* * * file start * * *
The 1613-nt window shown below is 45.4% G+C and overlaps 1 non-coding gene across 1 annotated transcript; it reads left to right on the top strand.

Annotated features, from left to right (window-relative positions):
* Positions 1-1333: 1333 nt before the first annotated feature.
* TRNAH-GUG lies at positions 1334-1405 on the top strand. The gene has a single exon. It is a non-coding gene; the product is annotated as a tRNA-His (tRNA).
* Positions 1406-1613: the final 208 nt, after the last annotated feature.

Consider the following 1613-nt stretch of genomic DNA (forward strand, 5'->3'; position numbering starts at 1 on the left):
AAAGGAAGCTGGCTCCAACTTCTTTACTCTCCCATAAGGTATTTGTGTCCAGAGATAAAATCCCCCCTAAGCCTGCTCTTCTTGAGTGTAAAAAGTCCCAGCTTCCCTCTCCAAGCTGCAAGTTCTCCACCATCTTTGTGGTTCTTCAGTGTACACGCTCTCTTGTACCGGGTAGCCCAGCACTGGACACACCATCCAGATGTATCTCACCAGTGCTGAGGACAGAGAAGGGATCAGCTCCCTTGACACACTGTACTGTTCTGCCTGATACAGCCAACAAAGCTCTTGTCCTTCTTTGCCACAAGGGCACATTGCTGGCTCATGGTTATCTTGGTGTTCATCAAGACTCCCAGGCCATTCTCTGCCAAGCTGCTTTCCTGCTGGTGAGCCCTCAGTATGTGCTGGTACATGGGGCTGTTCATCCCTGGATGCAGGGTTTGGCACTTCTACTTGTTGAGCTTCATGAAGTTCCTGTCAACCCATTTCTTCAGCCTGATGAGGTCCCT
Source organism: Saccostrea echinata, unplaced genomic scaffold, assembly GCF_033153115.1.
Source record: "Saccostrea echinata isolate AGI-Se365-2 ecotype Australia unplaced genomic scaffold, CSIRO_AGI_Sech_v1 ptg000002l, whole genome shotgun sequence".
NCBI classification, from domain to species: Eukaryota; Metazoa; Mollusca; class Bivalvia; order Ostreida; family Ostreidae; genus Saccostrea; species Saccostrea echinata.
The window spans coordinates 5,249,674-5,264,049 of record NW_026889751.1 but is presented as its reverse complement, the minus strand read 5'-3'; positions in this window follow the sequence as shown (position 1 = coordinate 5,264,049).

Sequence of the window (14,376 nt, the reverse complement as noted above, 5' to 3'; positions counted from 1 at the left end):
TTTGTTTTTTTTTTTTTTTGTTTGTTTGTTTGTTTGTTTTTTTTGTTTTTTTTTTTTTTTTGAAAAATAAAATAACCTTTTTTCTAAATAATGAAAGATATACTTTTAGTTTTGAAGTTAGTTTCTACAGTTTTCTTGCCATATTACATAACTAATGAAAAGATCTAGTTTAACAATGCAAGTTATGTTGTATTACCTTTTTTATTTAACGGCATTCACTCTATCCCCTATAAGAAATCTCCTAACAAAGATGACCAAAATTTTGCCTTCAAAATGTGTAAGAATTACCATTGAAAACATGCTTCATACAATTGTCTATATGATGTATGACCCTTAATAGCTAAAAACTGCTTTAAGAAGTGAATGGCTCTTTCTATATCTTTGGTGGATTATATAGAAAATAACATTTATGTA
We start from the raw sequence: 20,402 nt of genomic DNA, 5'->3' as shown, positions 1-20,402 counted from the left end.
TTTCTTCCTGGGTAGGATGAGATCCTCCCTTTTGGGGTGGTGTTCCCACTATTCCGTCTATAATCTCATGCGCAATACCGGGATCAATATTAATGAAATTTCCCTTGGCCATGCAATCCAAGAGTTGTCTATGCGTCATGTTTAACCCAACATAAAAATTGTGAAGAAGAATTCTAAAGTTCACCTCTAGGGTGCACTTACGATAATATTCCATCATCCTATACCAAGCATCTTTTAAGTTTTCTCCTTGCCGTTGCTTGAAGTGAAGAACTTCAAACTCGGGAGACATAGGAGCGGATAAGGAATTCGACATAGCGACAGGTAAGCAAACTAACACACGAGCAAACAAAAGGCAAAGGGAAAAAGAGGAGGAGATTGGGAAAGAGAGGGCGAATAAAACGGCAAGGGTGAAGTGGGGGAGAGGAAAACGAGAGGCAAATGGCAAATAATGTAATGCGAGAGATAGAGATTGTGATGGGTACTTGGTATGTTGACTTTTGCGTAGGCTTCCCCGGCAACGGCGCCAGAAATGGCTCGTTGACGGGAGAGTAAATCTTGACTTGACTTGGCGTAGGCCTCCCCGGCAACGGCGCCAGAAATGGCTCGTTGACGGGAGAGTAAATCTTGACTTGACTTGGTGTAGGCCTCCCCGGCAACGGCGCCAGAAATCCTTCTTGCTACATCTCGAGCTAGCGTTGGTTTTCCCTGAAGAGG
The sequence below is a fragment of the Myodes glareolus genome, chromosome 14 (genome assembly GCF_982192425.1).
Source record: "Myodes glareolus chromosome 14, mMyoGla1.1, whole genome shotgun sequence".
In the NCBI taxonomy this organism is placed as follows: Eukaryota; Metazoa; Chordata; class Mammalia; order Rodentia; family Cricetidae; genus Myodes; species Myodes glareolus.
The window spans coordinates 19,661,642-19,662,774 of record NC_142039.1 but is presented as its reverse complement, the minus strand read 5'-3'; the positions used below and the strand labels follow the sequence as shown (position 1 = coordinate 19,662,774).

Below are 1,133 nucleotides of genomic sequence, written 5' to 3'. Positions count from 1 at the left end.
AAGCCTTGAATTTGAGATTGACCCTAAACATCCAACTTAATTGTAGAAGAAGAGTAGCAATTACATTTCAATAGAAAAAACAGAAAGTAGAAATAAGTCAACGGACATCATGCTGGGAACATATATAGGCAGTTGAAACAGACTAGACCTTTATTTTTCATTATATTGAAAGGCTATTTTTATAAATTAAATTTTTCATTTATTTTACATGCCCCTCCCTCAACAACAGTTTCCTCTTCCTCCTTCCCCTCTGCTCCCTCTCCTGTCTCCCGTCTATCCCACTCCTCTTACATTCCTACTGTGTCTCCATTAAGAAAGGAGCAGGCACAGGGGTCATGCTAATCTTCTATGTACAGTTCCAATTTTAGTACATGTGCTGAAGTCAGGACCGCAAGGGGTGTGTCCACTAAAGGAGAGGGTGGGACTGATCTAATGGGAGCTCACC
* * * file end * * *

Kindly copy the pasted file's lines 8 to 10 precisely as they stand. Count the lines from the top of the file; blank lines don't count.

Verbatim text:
Source organism: Saccostrea echinata, unplaced genomic scaffold, assembly GCF_033153115.1.
Source record: "Saccostrea echinata isolate AGI-Se365-2 ecotype Australia unplaced genomic scaffold, CSIRO_AGI_Sech_v1 ptg000002l, whole genome shotgun sequence".
NCBI classification, from domain to species: Eukaryota; Metazoa; Mollusca; class Bivalvia; order Ostreida; family Ostreidae; genus Saccostrea; species Saccostrea echinata.